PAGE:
If ever a performance could put a television audience to sleep, it must be the debate in the US Senate over whether to allow TV cameras to look in on Senate debates.
True to usual form, the chamber has been almost empty for the TV debate, which has been going on sporadically since early this month. One or two senators, standing by their quaint old wooden desks, praise the virtues of open government and call for letting the cameras in. One or two opponents counter that television will transform the Senate floor into a stump for presidential aspirants and produce a chamber full of faces in pancake makeup.
After the two sides have spun their arguments, someone asks for a quorum call , a customary way to stall for time. The clerk dutifully begins calling out the names of the 100 senators, one every 30 seconds or so, while the handful present decide what to do next. Eventually, the leadership decides to move to other business and return to the TV debate later. Neither side appears to have enough votes to settle the issue.
Meanwhile, the House of Representatives has allowed television to beam its floor proceedings all over the country for almost three years. All but five states have television in their legislatures. But the so-called ''greatest deliberative body in the world,'' the US Senate, has yet to allow even still cameras.
At the current rate, the television public may never watch the senators holding forth on the chamber floor. However, the idea has a powerful backer in Senate majority leader Howard H. Baker Jr. (R) of Tennessee. The TV proposal was one of his first official acts when he became majority leader a year ago, and it is a longtime pet project of his.
Senator Baker sees three advantages to television: (1) It would increase the confidence of the public in the Senate; (2) it would help break through a ''cocoon like'' atmosphere and bring senators closer to the people; and (3) it would put the Senate on a more equal footing with presidents, who have long made use of television.
The Republican leader argues that the presence of TV cameras would improve and tighten debate in the chamber and provide a record for future generations. Think what it would have been like to watch the Lincoln-Douglas debates or a speech by Daniel Webster, Senator Baker has said to his colleagues.
Most of the Senate has been uncommonly quiet on the television issue. Many who oppose the idea are reluctant to speak out against open government. On a motion on whether to consider the question, only three voted ''no,'' even though close observers say opposition is much bigger than that.
Opponents, led by Sen. Russell B. Long (D) of Louisiana, list a host of worries. Members would make lengthy speeches aimed at the TV cameras and slow down the work of the Senate, the senator argues.
Opponents also point to the different rules in the House and Senate. In the House, debate is strictly controlled, and each member is given only five minutes to speak. The hallmark of the Senate always has been its free-flowing debate, allowing for meandering stop-and-go discussions, such as the one now in progress over TV. What would television networks do during the long quorum calls when nothing is happening, asks Senator Long?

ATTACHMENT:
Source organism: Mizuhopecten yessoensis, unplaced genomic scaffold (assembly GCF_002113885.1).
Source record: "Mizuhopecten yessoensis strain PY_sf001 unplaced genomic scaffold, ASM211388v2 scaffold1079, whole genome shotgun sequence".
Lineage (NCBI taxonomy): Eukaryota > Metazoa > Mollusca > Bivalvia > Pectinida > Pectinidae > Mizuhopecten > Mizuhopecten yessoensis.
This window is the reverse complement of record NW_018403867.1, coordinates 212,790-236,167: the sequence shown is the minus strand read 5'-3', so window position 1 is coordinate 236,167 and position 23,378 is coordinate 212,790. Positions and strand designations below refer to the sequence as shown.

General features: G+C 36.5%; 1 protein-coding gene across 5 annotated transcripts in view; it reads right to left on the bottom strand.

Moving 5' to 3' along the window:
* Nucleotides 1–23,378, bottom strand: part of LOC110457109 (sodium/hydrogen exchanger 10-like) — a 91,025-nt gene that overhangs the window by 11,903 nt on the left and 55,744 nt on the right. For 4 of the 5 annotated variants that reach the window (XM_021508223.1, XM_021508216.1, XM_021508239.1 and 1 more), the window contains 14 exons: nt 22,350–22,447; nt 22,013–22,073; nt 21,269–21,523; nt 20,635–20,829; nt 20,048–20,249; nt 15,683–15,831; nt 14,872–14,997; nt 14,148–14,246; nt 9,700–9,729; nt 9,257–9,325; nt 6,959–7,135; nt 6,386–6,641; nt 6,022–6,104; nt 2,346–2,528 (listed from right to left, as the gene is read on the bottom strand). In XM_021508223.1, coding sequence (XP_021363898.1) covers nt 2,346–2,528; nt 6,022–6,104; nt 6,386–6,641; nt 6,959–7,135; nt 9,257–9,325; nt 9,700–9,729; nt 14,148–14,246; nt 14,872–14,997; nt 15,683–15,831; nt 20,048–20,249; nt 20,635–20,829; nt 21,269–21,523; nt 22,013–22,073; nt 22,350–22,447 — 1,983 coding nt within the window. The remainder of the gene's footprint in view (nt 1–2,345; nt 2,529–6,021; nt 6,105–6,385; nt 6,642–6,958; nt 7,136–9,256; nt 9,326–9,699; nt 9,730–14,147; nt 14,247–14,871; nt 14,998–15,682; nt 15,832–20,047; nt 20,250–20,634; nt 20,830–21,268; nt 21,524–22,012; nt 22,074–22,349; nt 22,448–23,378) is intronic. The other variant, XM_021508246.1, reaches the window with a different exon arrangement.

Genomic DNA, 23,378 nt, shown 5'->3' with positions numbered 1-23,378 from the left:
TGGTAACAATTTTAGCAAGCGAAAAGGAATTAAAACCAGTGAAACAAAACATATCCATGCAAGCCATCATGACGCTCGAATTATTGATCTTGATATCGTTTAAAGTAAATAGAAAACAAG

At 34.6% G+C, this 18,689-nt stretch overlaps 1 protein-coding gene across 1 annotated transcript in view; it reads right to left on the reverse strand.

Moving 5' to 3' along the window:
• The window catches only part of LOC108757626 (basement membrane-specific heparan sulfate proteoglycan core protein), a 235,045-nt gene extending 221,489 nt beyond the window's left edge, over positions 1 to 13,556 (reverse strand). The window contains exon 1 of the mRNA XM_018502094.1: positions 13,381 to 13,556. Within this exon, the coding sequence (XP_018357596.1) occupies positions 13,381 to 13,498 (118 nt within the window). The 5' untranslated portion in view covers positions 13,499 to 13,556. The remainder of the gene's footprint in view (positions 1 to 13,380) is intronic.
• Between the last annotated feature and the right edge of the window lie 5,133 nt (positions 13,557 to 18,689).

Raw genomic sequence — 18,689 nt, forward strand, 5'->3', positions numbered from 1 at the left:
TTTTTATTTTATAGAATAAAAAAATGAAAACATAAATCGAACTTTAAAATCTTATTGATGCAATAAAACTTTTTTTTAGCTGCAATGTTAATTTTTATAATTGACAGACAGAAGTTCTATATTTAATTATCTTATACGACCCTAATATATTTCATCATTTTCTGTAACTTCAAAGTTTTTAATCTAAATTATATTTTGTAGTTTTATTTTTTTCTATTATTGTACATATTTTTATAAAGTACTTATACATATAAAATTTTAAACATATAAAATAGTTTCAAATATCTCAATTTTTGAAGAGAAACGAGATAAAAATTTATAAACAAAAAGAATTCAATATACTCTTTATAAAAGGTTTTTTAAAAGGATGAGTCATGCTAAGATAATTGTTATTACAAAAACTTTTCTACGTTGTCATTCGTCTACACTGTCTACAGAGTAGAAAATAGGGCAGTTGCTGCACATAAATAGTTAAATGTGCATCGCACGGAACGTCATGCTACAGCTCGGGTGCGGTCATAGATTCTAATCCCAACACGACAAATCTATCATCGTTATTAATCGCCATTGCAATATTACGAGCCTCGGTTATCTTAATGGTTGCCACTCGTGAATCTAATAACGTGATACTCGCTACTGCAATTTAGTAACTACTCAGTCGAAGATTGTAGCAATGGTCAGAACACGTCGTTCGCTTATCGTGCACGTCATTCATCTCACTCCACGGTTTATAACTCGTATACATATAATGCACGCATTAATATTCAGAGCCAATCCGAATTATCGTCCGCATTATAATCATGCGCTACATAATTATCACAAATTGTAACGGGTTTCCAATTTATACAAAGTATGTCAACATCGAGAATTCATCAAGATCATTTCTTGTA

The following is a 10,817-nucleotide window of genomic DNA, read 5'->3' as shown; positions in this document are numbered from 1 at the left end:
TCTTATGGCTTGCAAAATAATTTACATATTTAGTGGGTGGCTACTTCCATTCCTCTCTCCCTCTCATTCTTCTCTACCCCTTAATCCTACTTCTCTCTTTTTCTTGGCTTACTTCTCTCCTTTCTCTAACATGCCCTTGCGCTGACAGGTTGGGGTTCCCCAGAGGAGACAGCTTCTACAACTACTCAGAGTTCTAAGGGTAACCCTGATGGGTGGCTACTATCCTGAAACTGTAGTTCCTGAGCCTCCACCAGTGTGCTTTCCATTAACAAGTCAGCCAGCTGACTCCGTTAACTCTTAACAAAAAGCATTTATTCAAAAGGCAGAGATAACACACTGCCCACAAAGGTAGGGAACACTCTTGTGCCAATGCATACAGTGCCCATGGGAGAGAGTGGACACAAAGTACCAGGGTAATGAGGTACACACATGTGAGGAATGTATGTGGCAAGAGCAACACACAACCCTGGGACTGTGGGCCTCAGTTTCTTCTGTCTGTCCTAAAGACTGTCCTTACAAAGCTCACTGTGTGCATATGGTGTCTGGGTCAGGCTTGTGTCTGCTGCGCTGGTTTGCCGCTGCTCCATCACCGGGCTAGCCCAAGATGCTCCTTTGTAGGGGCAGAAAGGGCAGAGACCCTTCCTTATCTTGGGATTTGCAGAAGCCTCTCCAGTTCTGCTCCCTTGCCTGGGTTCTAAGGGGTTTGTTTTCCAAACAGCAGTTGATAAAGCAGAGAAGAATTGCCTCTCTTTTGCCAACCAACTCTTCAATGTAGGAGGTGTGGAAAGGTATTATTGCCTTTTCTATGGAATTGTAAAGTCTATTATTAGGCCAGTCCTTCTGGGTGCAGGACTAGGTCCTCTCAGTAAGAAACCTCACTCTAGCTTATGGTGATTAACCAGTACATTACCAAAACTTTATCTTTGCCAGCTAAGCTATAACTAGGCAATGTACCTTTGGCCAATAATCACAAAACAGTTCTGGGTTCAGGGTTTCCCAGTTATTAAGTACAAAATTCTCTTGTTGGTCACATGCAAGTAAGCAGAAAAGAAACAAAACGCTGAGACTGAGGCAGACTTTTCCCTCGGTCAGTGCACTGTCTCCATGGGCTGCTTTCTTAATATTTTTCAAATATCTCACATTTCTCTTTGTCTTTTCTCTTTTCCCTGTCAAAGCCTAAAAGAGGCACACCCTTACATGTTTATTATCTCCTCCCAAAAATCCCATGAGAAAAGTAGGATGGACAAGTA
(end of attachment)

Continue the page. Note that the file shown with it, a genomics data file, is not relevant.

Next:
Television would be the ''death-knell of unlimited speech and debate,'' according to Sen. Lloyd Bentsen (D) of Texas, who also opposes spending $5 million to install and operate eight remote-controlled cameras. He has proposed radio coverage instead.
Another concern is that senators would begin flocking to the Senate floor, rather than spending time in committee meetings where the real work is done. One senator pointed out that the daily Congressional Record, which reports floor action, now includes hundreds of little black circles (''bullets'') indicating that the member submitted his comments in writing, not in a speech.
''Do you think I would put in any more 'bullets'? '' says one member, commenting on the effects of television. ''No. I'd give a speech.'' And so would his colleagues, he adds.
Privately, some Democrats oppose TV because they feel it would somehow benefit Republicans, who are in the majority. Yet another concern not stated publicly is that right-wing organizations might take video tapes of liberal senators, edit them to show the senators in a bad light, and use them as a campaign weapon.
The ''public interest'' lobby, Common Cause, is among the groups that have urged the Senate to let in the cameras. ''It would allow people to see their leaders in action,'' says Common Cause president Fred Wertheimer in congressional testimony.
Thomas E. Mann, executive director of the American Political Science Association, sees a possible dark cloud, however. ''The House and Senate are fundamentally different,'' he says, and television as the ''great equalizer'' might tear down the differences.
''A lot of serious people have doubts about it,'' he says. ''I think those doubts are justified.''
''I don't think it (television) has changed the House a whole lot,'' adds the political scientist, a close Congress-watcher. But if the Senate is televised, he says, ''it may attract different types of people and it may lead them to think necessarily of direct, immediate, and instantaneous responses. There might be more position-taking and credit-taking.''
Meanwhile, chances for installing the TV cameras this year appear dim, as the Senate takes a week-long break. It returns Feb. 23 to face other, more pressing issues, including a ban on school busing and the disciplining of Sen. Harrison A. Williams Jr. (D) of New Jersey, the only senator convicted in the Abscam bribery cases.